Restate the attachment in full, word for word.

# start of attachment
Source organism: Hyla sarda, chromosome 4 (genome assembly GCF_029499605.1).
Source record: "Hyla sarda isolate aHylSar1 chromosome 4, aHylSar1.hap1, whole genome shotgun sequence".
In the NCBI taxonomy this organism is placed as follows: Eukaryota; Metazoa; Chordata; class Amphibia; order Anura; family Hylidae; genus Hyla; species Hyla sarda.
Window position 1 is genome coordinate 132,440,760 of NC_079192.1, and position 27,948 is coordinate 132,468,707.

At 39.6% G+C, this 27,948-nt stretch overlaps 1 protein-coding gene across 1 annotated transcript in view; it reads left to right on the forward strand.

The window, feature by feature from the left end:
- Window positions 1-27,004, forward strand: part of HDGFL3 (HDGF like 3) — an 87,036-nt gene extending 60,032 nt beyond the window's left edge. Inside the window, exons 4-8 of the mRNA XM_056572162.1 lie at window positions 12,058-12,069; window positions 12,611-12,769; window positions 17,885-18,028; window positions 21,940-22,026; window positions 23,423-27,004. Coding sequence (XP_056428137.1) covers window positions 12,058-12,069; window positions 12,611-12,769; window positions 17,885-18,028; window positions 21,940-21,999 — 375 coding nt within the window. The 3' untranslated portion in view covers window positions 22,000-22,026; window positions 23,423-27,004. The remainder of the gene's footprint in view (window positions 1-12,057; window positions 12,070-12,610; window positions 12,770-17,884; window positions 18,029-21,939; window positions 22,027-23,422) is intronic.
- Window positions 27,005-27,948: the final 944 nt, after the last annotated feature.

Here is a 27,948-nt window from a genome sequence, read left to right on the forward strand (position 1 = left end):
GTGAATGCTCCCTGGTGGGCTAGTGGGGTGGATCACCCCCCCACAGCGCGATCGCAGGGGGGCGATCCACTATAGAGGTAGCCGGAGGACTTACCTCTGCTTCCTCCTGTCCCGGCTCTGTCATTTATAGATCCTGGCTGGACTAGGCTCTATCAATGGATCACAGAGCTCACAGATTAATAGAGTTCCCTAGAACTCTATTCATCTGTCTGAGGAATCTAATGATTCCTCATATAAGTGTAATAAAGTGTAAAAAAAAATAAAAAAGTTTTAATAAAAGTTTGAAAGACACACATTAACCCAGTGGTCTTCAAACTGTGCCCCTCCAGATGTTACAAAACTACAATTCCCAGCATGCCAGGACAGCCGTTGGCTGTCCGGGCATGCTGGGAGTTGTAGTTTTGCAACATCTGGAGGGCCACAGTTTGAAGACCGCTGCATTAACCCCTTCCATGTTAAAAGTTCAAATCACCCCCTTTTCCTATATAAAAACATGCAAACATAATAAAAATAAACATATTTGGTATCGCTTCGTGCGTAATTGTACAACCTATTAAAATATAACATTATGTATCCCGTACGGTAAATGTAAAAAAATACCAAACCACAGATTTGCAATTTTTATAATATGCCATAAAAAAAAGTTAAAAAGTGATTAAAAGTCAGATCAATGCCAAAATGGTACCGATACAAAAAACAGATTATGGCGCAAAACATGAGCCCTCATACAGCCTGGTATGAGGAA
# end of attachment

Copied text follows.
Source organism: Hyla sarda, chromosome 4 (genome assembly GCF_029499605.1).
Source record: "Hyla sarda isolate aHylSar1 chromosome 4, aHylSar1.hap1, whole genome shotgun sequence".
In the NCBI taxonomy this organism is placed as follows: Eukaryota; Metazoa; Chordata; class Amphibia; order Anura; family Hylidae; genus Hyla; species Hyla sarda.
Window position 1 is genome coordinate 132,440,760 of NC_079192.1, and position 27,948 is coordinate 132,468,707.

At 39.6% G+C, this 27,948-nt stretch overlaps 1 protein-coding gene across 1 annotated transcript in view; it reads left to right on the forward strand.

The window, feature by feature from the left end:
- Window positions 1-27,004, forward strand: part of HDGFL3 (HDGF like 3) — an 87,036-nt gene extending 60,032 nt beyond the window's left edge. Inside the window, exons 4-8 of the mRNA XM_056572162.1 lie at window positions 12,058-12,069; window positions 12,611-12,769; window positions 17,885-18,028; window positions 21,940-22,026; window positions 23,423-27,004. Coding sequence (XP_056428137.1) covers window positions 12,058-12,069; window positions 12,611-12,769; window positions 17,885-18,028; window positions 21,940-21,999 — 375 coding nt within the window. The 3' untranslated portion in view covers window positions 22,000-22,026; window positions 23,423-27,004. The remainder of the gene's footprint in view (window positions 1-12,057; window positions 12,070-12,610; window positions 12,770-17,884; window positions 18,029-21,939; window positions 22,027-23,422) is intronic.
- Window positions 27,005-27,948: the final 944 nt, after the last annotated feature.

Here is a 27,948-nt window from a genome sequence, read left to right on the forward strand (position 1 = left end):
GTGAATGCTCCCTGGTGGGCTAGTGGGGTGGATCACCCCCCCACAGCGCGATCGCAGGGGGGCGATCCACTATAGAGGTAGCCGGAGGACTTACCTCTGCTTCCTCCTGTCCCGGCTCTGTCATTTATAGATCCTGGCTGGACTAGGCTCTATCAATGGATCACAGAGCTCACAGATTAATAGAGTTCCCTAGAACTCTATTCATCTGTCTGAGGAATCTAATGATTCCTCATATAAGTGTAATAAAGTGTAAAAAAAAATAAAAAAGTTTTAATAAAAGTTTGAAAGACACACATTAACCCAGTGGTCTTCAAACTGTGCCCCTCCAGATGTTACAAAACTACAATTCCCAGCATGCCAGGACAGCCGTTGGCTGTCCGGGCATGCTGGGAGTTGTAGTTTTGCAACATCTGGAGGGCCACAGTTTGAAGACCGCTGCATTAACCCCTTCCATGTTAAAAGTTCAAATCACCCCCTTTTCCTATATAAAAACATGCAAACATAATAAAAATAAACATATTTGGTATCGCTTCGTGCGTAATTGTACAACCTATTAAAATATAACATTATGTATCCCGTACGGTAAATGTAAAAAAATACCAAACCACAGATTTGCAATTTTTATAATATGCCATAAAAAAAAGTTAAAAAGTGATTAAAAGTCAGATCAATGCCAAAATGGTACCGATACAAAAAACAGATTATGGCGCAAAACATGAGCCCTCATACAGCCTGGTATGAGGAA